A new superbug resistant even to most powerful antibiotics has entered UK hospitals, travelling with patients who had gone to countries like India and Pakistan for surgical treatments.
Quoting experts, BBC has claimed that bacteria that make an enzyme called NDM-1 or New Delhi-Metallo-1, have travelled back with NHS patients who went abroad to countries like India and Pakistan for treatments such as cosmetic surgery.
Although there have only been about 50 cases identified in the UK so far, scientists fear it will go global.
Tight surveillance and new drugs are needed, says Lancet Infectious Diseases.
NDM-1 can exist inside different bacteria, like Ecoli, and it makes them resistant to one of the most powerful groups of antibiotics -- carbapenems.
These are generally reserved for use in emergencies and to combat hard-to-treat infections caused by other multi-resistant bacteria.
At least one of the NDM-1 infections the researchers analysed was resistant to all known antibiotics. Similar infections have been seen in the US, Canada, Australia and the Netherlands and international researchers say that NDM-1 could become a major global health problem.
Infections have already been passed from patient to patient in UK hospitals.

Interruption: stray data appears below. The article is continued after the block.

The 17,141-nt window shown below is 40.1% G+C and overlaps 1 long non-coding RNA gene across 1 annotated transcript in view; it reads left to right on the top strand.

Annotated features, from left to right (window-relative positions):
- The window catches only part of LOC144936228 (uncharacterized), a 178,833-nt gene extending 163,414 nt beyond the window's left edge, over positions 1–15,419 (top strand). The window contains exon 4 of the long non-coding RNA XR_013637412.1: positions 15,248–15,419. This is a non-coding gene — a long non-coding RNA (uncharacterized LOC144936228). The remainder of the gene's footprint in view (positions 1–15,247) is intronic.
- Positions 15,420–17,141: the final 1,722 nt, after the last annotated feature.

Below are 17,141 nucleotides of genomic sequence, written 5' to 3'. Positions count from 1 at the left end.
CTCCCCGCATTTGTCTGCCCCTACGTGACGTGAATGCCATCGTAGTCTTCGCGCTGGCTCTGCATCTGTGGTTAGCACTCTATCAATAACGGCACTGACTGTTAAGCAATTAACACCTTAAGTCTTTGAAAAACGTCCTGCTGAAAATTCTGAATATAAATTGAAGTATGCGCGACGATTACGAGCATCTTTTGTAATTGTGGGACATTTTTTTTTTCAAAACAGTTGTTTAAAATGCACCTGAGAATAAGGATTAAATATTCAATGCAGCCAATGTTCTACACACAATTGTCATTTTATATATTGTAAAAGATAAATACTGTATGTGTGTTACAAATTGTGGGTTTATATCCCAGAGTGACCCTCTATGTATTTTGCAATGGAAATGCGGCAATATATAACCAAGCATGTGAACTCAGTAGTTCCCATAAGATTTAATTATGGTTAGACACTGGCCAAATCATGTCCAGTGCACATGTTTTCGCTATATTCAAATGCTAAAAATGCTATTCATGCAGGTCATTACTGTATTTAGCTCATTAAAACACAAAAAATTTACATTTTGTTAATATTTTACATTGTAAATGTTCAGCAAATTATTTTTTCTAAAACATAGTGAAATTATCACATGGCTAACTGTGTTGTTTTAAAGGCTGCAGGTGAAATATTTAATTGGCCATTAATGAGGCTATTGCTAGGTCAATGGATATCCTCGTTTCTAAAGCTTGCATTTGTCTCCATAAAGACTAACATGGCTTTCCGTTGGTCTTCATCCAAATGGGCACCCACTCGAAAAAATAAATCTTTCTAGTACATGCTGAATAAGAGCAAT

Dr David Livermore, one of the researchers and who works for the UK's Health Protection Agency (HPA), said: "There have been a number of small clusters within the UK, but far and away the greater number of cases appear to be associated with travel and hospital treatment in the Indian subcontinent."
"This type of resistance has become quite widespread there. The fear would be that it gets into a strain of bacteria that is very good at being transmitted between patients."
The Department of Health has already put out an alert on the issue, he said.
"We issue these alerts very sparingly when we see new and disturbing resistance."
The National Resistance Alert came in 2009 after the HPA noted an increasing number of cases -- some fatal -- emerging in the UK.
At least 17 of the 37 patients they studied had a history of travelling to India or Pakistan within the past year, and 14 of them had been admitted to a hospital in these countries -- many for cosmetic surgery.
For some of the patients the infection was mild, while others were seriously ill, and some with blood poisoning.